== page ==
What better way to begin our winter southern adventure than a stop in one of our favorite state parks, Stephen C. Foster State Park in the Okefenokee National Wildlife Refuge.
Much of the swamp is covered with thick peat deposits. The early Native Americans named the area Okefenokee which means “land of trembling earth” because they felt the movement of the peat beneath their feet as they walked.
There were deer in the campground every day. One day we took a walk on the boardwalk nature trail near the marina and watched an egret searching for food.
We always enjoy going out in a boat to explore the swamp. On our last visit we enjoyed our ranger guided boat tour so much we decided to go on another tour. While waiting for the tour to begin we wandered around the boat ramp and discovered Mama gator Sophie lounging by the ramp with some of her babies hanging out nearby.
Mama Sophie by the boat ramp with her babies nearby
As we rode through the man made canal into the swamp we spied more young gators on the bank enjoying the warm day.
A large gator checked us out as we exited the canal into the swamp.
After a few days of cloudy skies and chilly days the sun was starting to warm things up. The warmer weather brought out plenty of wildlife.
Cormorant in the Okefenokee
Alligator in the Okefenokee
Alligators enjoying some warm weather
Turtle in the swamp
Hanging out in the Okefenokee
The water winds through ancient cypress trees and water lilies.
Snow and ice storms are rare in coastal Georgia. The last time we had snow that stuck was a few days before Christmas in 1989.
The freezing rain and snow that came through on January 3, 2018 caused road and bridge closures. Schools were out and government offices were closed. Coastal Georgia was transformed into a winter wonderland.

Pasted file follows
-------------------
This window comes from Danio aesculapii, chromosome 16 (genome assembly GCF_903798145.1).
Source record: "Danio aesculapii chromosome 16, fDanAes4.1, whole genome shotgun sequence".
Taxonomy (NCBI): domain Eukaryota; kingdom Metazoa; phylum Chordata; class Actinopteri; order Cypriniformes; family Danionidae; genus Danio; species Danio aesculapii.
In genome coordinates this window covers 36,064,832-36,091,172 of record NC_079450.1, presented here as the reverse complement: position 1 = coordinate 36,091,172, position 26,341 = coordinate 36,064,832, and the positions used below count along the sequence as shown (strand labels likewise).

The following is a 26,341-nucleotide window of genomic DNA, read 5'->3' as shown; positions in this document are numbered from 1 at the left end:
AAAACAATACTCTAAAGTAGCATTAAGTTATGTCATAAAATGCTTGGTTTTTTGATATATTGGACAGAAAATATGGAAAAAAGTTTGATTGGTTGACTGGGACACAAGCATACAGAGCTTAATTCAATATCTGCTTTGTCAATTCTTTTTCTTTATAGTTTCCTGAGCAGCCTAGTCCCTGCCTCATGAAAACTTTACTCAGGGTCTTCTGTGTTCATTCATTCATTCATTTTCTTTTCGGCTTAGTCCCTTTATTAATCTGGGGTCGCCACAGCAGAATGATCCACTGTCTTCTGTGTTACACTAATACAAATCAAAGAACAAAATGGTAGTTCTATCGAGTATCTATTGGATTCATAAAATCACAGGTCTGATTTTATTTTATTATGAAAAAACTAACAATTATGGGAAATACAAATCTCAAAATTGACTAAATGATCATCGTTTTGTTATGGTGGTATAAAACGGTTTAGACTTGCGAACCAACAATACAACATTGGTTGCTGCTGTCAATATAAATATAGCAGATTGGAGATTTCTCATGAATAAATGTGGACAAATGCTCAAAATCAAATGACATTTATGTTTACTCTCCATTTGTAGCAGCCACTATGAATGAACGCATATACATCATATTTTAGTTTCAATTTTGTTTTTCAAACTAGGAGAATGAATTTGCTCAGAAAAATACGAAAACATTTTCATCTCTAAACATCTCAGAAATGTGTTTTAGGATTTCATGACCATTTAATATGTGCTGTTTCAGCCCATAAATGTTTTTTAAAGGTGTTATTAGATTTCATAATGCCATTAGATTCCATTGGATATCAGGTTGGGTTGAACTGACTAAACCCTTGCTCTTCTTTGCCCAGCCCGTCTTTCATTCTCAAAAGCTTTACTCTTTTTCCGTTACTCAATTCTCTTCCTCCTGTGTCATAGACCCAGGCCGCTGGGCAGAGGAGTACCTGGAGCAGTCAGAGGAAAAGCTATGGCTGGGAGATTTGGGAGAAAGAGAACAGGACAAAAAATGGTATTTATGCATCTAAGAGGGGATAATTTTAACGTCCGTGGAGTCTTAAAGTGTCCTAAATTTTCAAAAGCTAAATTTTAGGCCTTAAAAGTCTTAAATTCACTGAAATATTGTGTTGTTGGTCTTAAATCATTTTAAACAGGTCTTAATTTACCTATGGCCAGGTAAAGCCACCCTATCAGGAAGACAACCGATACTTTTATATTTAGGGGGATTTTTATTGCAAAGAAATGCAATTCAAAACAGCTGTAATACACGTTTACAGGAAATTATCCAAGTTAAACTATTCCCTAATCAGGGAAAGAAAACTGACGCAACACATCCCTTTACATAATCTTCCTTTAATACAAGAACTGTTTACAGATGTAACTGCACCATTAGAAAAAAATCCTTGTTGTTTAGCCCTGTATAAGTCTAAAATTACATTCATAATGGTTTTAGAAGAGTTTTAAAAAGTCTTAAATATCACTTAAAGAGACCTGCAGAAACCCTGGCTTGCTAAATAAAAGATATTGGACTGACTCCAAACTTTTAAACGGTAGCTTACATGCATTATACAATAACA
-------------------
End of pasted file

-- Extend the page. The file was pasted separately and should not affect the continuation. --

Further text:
And when we were home we when for boat rides and walked on the beach whenever we could.
My Wandering Around America One State at a Time blog project was really fun to do. As I worked on the post for each state I loved going through old photographs and reading my hand written trip journals. With each state I was flooded with many fond memories of places we had been and the wonderful people we met.
Where do you think we will wander next year? Stay tuned…
But only as far as the suspension bridge 80 feet above Hurricane Falls.
With my fear of heights I could only go a few feet on the bridge. I did manage to see the top of Hurricane Falls.
I handed Henry the camera for some better pictures.
I took a picture of the falls from the stairs.
And one of Henry looking down from the bridge.
We posed for a selfie before starting back up to the top.
We made it back to the top after stopping at a few landings and resting on every bench.
Younger, braver, and more fit people can cross the bridge to the other side and go down 221 more stairs for a view of Hurricane Falls from the bottom. There is also access to the south rim trail on the other side of the bridge. For us, we are glad we made down and back all in one piece!
The almost 1,000 foot deep Tallulah Gorge is a spectacular place in the Georgia mountains for hiking and seeing waterfalls. The hiking trails range from easily accessible rim trails with overlooks of the gorge to a strenuous hike to the gorge floor requiring a permit. After entering the state park we went straight to the Visitor’s Center for a trail map before beginning our trek on the North Rim trail. We stopped at two overlooks with views of the gorge.
On July 18, 1970, tightrope walker Karl Wallenda walked across the gorge from this overlook on the north rim to the south rim.
Inspiration Point is the highest point in the park and the trail to get there was was a quarter mile uphill hike. When we got to the top we were happy we decided to do the trail.
The good news was it was downhill to return to the North Rim Trail from Inspiration Point. With more waterfalls to see we continued along the north rim to two more overlooks.
It was way past lunchtime by then so our last adventure at Tallulah Gorge would have to wait until the next morning. It was time to head back to Dillard for some delicious southern cooking at the Dillard House.
The Dillard House
The Dillard House
Dillard House dining Room
Bring your appetite when you go to The Dillard House
After our late lunch we were done for the day. Stay tuned for our final adventure at Tallulah Gorge.